Raising House Rabbits

Providing Information About Rabbits

 

Home Domestic Pets Showing Commercial


Medication & Your Rabbit

Flea Medication

Advantage - kitten form is ok to use

Revolution - kitten/puppy form is ok, this product also works for fur mites.

Frontline - Do Not Use for rabbits, it has been linked with at least 3 deaths

 

Analgesics & Antibiotics for Rabbits

Analgesics and Antibiotics at some point in time will undoubtedly be prescribed for your rabbit. Therefore it is essential to know that some medications can prove fatal or have adverse side affects for your rabbit. It is in every rabbit owner's best interest to know what can and cannot be safely used when treating your rabbits.

I have listed below analgesics and antibiotics that are both safe and unsafe for use in rabbits. However, no medicine should be administered without consent from a veterinarian. Another thing to remember is that many medications have not be approved for use in rabbits and are therefore considered to be "off-label" use. In short this means that there is no real statistics on exact recommended dosages and adverse side affects. So please do not try and self treat and medicate your rabbit.  Again, I highly recommend that you discuss such matters with a qualified veterinarian before administering any form of medication or treatment.

I got much of the information below from the MediRabbit website at http://www.medirabbit.com . For more information about the MediRabbit website and the information contained on it please e-mail: info@medirabbit.com .

 

Analgesics/Antibiotic Guide

List compiled from information located at MediRabbit.com

Safe Analgesics Safe Antibiotics Unsafe Antibiotics
Aspirin* 

Azithromycin

Ampicillin

Buprenorphine

Bicillin

Amoxicillin

Butorphanol 

Chloramphenicol

Cephalexin

Carprofen*

Chlortetracycline

Clindamycin

Flunixin

Ciprofloxacin*

Erythromycin

Ibuprofen* 

Clopidol 

Lincomycin                                                                                       

Indomethacin

Danofloxacine

Minocycline

Ketoprofen 

Difloxacine

Penicillin

Medetomidine

Dimetridazole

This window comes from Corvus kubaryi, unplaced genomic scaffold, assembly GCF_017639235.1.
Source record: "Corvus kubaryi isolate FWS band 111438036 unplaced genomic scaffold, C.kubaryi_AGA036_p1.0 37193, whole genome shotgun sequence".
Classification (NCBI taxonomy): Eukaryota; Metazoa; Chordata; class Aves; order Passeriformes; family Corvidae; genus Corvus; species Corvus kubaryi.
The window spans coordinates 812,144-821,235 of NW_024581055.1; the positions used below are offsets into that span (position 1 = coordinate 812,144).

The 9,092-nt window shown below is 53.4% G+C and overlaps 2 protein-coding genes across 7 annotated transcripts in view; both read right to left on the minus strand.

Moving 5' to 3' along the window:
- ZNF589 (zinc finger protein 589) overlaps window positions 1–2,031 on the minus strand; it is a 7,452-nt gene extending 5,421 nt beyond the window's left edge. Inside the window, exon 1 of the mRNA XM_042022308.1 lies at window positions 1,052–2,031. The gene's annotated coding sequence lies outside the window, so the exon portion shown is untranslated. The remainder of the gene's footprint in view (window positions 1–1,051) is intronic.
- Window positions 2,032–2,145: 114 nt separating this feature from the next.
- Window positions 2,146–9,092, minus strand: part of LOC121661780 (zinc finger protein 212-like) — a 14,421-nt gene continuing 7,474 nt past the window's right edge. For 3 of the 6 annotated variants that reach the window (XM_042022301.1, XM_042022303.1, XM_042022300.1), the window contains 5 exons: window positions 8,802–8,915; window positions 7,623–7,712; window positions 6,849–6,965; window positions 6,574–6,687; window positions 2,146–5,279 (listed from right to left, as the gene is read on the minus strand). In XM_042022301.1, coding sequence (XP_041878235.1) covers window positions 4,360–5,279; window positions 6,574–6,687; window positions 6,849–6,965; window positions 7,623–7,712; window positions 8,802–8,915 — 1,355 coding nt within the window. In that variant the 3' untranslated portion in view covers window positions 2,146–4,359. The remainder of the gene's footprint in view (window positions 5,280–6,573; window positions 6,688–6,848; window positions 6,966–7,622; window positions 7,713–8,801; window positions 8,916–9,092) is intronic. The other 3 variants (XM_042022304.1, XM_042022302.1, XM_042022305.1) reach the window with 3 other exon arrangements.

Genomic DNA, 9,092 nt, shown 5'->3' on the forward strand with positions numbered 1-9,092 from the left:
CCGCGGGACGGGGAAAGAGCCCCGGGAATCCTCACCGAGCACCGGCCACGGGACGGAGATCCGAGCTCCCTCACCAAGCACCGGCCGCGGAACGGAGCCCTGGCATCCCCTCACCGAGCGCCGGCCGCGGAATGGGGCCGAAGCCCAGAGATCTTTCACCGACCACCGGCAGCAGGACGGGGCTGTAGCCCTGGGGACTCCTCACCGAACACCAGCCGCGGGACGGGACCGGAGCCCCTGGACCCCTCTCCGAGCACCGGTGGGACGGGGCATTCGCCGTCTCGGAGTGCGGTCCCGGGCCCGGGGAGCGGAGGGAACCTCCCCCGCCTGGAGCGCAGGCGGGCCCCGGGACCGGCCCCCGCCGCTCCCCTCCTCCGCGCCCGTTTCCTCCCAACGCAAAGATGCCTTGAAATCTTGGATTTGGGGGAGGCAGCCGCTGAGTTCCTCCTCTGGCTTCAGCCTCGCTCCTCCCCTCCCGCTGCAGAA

Spectinomycin

Meloxicam 

Doxycycline

Spiramycin

Meperidine

Enrofloxacin

Tilmicosin 

Morphine

Fusidic acid

Tylosin

Nalbuphine

Gentamycin*

Vancomycin

Oxymorphone

Marbofloxacine

 
Pentazocine Piroxicam

Metronidazole

 
 

Neomycin  

 
 

Oxytetracycline

 
 

Penicillin G procaine*

 
 

Robenidine

 
 

Streptomycin

 
 

Sulfadimidene

 
 

Sulfamethazine 

 
 

Sulfadiazine/trimethoprim

 
 

Tetracycline

 
  Toltrazuri  
 

Important Drug Notices

Amoxicillin Warning

Amoxicillin is a broad spectrum antibiotic that comes in the form of a pink liquid that smells like bubble gum. Amoxicillin is not to be administered to rabbits, cavies, chinchillas or hamsters as it affects the normal bacteria flora in the gut causing diarrhea which often leads to death.

For more information read: Amoxicillin Warning by Marinell Harriman
 

Drug Dosage Calculator

A Drug Dosage Calculator is available at: http://homepage.mac.com/mattocks/morfz/rx/drugcalc.html this is to help ensure your rabbit gets the proper dosage, it is not meant for you to self medicate your rabbit. Medication should only be prescribed by a veterinarian.

How To Medicate Your Rabbit

There are several ways to medicate your rabbit, you will have to find the one that works best for you and your rabbit.

 

One way is to place the rabbit on a table facing you, grasp the skin at the back of the neck and gently apply pressure so as to point your rabbit's head up; using a syringe place it into the corner of the mouth and gently inject the medication as the rabbit starts swallowing.

 

If your rabbit is a fighter you can wrap  it up in a towel or blanket, hold it at a 45 angle facing towards you; using a syringe place it into the corner of the mouth and gently inject the medication as the rabbit starts swallowing.

 

For more information check out the following articles to learn how to medicate your rabbit.

 

FAQ: Medicating Your Rabbit by Susan Davis and Laurie Gigous

Giving Medicine To Your Rabbit by by Suzanne Smith

Disclaimer: Raising House Rabbits takes no responsibility for the use or misuse of any information in this article. If you are uncertain of how to deal with a situation, consult your veterinarian immediately.

 

This page was last updated on: January 04, 2008

1996-2008 Raising House Rabbits